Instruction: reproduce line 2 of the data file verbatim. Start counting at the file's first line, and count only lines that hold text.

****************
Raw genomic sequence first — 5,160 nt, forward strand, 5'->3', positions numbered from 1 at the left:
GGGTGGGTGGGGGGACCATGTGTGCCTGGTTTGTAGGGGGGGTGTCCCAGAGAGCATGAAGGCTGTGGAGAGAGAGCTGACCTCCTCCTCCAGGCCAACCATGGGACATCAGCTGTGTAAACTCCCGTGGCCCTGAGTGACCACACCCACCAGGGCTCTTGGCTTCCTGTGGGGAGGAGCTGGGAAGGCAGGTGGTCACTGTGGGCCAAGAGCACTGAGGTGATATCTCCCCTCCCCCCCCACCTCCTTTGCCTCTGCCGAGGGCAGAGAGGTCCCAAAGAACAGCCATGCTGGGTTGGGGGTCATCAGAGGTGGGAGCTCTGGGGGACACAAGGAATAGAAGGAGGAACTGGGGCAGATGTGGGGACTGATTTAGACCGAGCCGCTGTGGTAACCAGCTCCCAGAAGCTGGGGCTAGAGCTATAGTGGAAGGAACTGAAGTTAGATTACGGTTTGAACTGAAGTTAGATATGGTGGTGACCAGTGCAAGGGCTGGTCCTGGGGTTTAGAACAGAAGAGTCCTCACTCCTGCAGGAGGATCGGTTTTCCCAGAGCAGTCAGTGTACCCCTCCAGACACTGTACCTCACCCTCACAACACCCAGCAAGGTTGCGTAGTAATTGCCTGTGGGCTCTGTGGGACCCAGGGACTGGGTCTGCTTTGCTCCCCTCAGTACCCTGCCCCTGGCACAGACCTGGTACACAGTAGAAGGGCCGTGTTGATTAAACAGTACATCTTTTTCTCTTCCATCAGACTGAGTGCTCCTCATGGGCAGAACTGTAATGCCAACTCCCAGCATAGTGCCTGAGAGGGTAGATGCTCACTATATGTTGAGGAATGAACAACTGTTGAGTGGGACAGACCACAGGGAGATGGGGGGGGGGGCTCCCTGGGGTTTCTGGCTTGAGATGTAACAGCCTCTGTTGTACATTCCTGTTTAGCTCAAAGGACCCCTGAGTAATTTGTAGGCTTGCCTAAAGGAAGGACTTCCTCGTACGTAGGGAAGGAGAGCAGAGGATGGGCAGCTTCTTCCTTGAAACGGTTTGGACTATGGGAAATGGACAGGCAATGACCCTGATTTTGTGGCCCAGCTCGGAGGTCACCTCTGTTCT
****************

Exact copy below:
GGGTGGGTGGGGGGACCATGTGTGCCTGGTTTGTAGGGGGGGTGTCCCAGAGAGCATGAAGGCTGTGGAGAGAGAGCTGACCTCCTCCTCCAGGCCAACCATGGGACATCAGCTGTGTAAACTCCCGTGGCCCTGAGTGACCACACCCACCAGGGCTCTTGGCTTCCTGTGGGGAGGAGCTGGGAAGGCAGGTGGTCACTGTGGGCCAAGAGCACTGAGGTGATATCTCCCCTCCCCCCCCACCTCCTTTGCCTCTGCCGAGGGCAGAGAGGTCCCAAAGAACAGCCATGCTGGGTTGGGGGTCATCAGAGGTGGGAGCTCTGGGGGACACAAGGAATAGAAGGAGGAACTGGGGCAGATGTGGGGACTGATTTAGACCGAGCCGCTGTGGTAACCAGCTCCCAGAAGCTGGGGCTAGAGCTATAGTGGAAGGAACTGAAGTTAGATTACGGTTTGAACTGAAGTTAGATATGGTGGTGACCAGTGCAAGGGCTGGTCCTGGGGTTTAGAACAGAAGAGTCCTCACTCCTGCAGGAGGATCGGTTTTCCCAGAGCAGTCAGTGTACCCCTCCAGACACTGTACCTCACCCTCACAACACCCAGCAAGGTTGCGTAGTAATTGCCTGTGGGCTCTGTGGGACCCAGGGACTGGGTCTGCTTTGCTCCCCTCAGTACCCTGCCCCTGGCACAGACCTGGTACACAGTAGAAGGGCCGTGTTGATTAAACAGTACATCTTTTTCTCTTCCATCAGACTGAGTGCTCCTCATGGGCAGAACTGTAATGCCAACTCCCAGCATAGTGCCTGAGAGGGTAGATGCTCACTATATGTTGAGGAATGAACAACTGTTGAGTGGGACAGACCACAGGGAGATGGGGGGGGGGGCTCCCTGGGGTTTCTGGCTTGAGATGTAACAGCCTCTGTTGTACATTCCTGTTTAGCTCAAAGGACCCCTGAGTAATTTGTAGGCTTGCCTAAAGGAAGGACTTCCTCGTACGTAGGGAAGGAGAGCAGAGGATGGGCAGCTTCTTCCTTGAAACGGTTTGGACTATGGGAAATGGACAGGCAATGACCCTGATTTTGTGGCCCAGCTCGGAGGTCACCTCTGTTCT